Juul to cut 650 jobs, or 16% of its workforce, slash $1 billion in costs

Juul will cut 650 jobs, up from the previously planned 500 jobs, as it slashes nearly $1 billion in costs next year, a company official said Tuesday.

The job cuts represent 16% of Juul’s 4,051 employees. The fast-growing start-up had been hiring about 300 employees a month.

Juul will cut marketing spending as the company halts all product advertising in the U.S., a move the company announced in September. The remaining team will focus on direct advertising to smokers, the Juul official said Tuesday.

“As the vapor category undergoes a necessary reset, this reorganization will help JUUL Labs focus on reducing underage use, investing in scientific research, and creating new technologies while earning a license to operate in the U.S. and around the world,” Juul’s new CEO K.C. Crosthwaite said.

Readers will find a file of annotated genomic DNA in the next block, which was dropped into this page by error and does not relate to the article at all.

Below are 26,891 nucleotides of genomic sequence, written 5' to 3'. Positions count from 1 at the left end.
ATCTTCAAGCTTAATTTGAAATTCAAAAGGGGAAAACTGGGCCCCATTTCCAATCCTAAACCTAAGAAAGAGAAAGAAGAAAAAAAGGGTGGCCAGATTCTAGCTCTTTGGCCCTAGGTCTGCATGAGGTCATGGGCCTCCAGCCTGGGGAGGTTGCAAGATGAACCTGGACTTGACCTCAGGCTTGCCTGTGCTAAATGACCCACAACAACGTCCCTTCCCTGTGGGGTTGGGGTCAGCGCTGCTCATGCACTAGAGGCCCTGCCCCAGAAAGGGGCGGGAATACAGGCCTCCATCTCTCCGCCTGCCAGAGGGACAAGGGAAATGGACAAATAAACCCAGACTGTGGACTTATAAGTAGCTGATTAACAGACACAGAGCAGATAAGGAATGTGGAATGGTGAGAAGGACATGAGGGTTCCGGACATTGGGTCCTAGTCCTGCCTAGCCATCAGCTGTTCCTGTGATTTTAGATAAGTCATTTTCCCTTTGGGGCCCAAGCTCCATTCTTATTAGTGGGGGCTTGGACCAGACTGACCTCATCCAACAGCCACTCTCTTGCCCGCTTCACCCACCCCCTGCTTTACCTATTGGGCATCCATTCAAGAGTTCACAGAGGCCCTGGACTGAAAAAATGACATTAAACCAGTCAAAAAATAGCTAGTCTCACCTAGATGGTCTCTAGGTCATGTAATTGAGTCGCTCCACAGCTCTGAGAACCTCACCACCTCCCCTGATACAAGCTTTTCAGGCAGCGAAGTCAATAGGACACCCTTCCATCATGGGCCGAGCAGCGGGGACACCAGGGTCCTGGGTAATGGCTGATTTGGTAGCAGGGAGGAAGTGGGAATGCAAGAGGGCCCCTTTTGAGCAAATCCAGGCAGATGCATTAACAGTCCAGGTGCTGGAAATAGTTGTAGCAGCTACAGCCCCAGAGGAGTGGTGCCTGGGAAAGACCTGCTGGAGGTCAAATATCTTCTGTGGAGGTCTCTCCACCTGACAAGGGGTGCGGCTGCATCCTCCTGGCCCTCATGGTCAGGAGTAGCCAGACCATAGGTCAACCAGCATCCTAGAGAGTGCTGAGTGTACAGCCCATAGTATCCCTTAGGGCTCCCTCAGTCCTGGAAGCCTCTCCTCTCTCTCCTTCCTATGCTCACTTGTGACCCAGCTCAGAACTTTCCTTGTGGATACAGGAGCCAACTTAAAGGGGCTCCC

Juul is trying to overhaul its image from a company that’s largely blamed with fueling a teen vaping epidemic. The company in September replaced CEO Kevin Burns with longtime tobacco executive Crosthwaite.

Crosthwaite previously worked at Altria, the tobacco company that took a 35% stake in Juul late last year. Since joining Juul, he has shaken up management and led the cuts.

He is trying to position Juul as a responsible company. Last week, Juul said it would halt sales of its mint-flavored nicotine pods, which were shown to be the most popular flavor among high school students in two studies.

Juul also removed its other sweet flavors from its website, nearly a year after it pulled the flavors from convenience stores, vape shops and other retailers.

The Trump administration in September announced it was readying a ban on flavored e-cigarettes. Juul and all other e-cigarette companies must submit applications to keep their products on the market to the Food and Drug Administration by May 2020.


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